Heterotopic Pregnancy
The simultaneous presence of intrauterine and ectopic pregnancy has become increasingly common with the use of in vitro fertilization as treatment for infertility. In some reports, heterotopic pregnancy is as common as 1-in-100 pregnancies in this population [36]. This fact stresses the need for detailed examination of the adnexa, even when an IUP is documented.
  • An IUP is present.
  • Signs of one or more ectopic pregnancies are also present (Fig. 6.34).
Gestational Trophoblastic Disease
Gestational trophoblastic disease (GTD) is a proliferative disease of the trophoblast that ranges from benign and highly curable to aggressively malignant [41,42]. The trophoblast

is the functional unit of the placenta, originating as the outer covering of the blastocyst. The normal trophoblast has vigorous invasive and proliferative properties, needed for normal placental development, that are accentuated in this disease. GTD tissue usually has an abnormal karyotype. Patients present in the first trimester with hyperemesis, toxemia, or bleeding. Uterine size is usually larger than expected for gestational age. Serum β-hCG is always substantially elevated. The spectrum of GTD includes hydatidiform mole (complete and partial), invasive mole, and choriocarcinoma.
Figure 6. 33 Abdominal Pregnancy. A. Transabdominal image in transverse plane demonstrates an empty uterus (arrows) and a complex cystic mass (between cursors, +) in the cul-de-sac. B. Sagittal MR image clearly shows the empty uterus (arrow) and the advanced pregnancy in the abdominal cavity.
Complete Hydatidiform Mole
Complete (classic) mole is the benign, non-invasive, most common (80% of cases) type of GTD. Placental villi show excessive proliferation and hydropic swelling. Karyotype is diploid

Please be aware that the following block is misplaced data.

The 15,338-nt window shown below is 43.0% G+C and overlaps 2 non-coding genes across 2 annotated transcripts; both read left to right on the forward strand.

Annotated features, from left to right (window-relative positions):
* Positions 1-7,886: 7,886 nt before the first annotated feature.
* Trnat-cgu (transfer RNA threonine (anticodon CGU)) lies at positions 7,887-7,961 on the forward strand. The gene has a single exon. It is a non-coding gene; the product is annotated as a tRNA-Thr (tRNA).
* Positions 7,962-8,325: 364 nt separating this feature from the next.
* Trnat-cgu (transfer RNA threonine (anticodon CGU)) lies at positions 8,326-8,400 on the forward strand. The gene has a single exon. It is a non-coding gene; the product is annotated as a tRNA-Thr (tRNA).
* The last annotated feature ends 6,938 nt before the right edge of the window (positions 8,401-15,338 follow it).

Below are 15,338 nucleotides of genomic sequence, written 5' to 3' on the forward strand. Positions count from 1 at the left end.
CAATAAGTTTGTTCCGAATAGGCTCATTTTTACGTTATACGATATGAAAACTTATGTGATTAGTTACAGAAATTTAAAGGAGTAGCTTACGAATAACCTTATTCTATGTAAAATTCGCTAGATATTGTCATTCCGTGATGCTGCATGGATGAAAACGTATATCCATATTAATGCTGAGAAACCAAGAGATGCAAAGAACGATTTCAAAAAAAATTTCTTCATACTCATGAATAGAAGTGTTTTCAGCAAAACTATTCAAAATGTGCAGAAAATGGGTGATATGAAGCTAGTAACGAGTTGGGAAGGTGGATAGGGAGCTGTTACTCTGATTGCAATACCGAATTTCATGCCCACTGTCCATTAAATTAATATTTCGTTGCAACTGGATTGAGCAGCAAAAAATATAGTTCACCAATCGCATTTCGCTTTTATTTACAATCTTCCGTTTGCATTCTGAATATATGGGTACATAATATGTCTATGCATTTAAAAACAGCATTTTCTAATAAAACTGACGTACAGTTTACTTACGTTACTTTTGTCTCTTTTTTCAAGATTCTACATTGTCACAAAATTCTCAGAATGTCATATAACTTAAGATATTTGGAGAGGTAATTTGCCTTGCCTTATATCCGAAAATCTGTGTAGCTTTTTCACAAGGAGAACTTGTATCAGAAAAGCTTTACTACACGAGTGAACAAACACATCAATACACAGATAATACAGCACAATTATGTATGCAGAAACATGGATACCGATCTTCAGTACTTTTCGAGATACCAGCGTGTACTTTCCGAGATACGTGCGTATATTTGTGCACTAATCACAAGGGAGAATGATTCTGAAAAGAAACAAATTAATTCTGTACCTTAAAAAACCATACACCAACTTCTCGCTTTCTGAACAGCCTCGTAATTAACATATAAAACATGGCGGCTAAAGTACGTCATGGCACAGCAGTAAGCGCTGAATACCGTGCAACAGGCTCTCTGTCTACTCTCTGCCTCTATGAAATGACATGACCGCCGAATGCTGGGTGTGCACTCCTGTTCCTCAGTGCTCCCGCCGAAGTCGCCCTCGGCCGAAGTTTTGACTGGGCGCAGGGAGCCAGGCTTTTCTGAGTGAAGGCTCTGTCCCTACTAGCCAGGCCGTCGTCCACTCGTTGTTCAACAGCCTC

(46, XX) with all chromosomes of paternal origin. The ovum is believed to lose its haploid (23, X) chromosomes. Fertilization by a 23, X sperm follows and these paternal chromosomes are duplicated. US is usually diagnostic. Treatment is dilatation and suction curettage with evacuation of all POC [41,42].
Figure 6. 34 Heterotopic Pregnancy. Transabdominal image documents a live intrauterine pregnancy (IUP) and two ectopic pregnancies (1, 2) in this patient who had recently undergone in vitro fertilization.
Figure 6. 35 Snowstorm Appearance of First Trimester Molar Pregnancy. Transvaginal images (A, B) of two patients show the echogenic “snowstorm” appearance characteristic of molar pregnancy in the first trimester. In B, tiny cysts are barely visualized.
  • The uterus is larger than expected for dates.
  • In the first trimester, the US appearance is more variable. A “snowstorm” appearance of a coarse granular echogenic mass without discrete cysts filling the uterine cavity is often seen (Fig. 6.35). A variant appearance seen in early gestation is a large central fluid collection indistinguishable from anembryonic pregnancy. Theca lutein ovarian cysts are rarely present in first trimester molar pregnancy [43].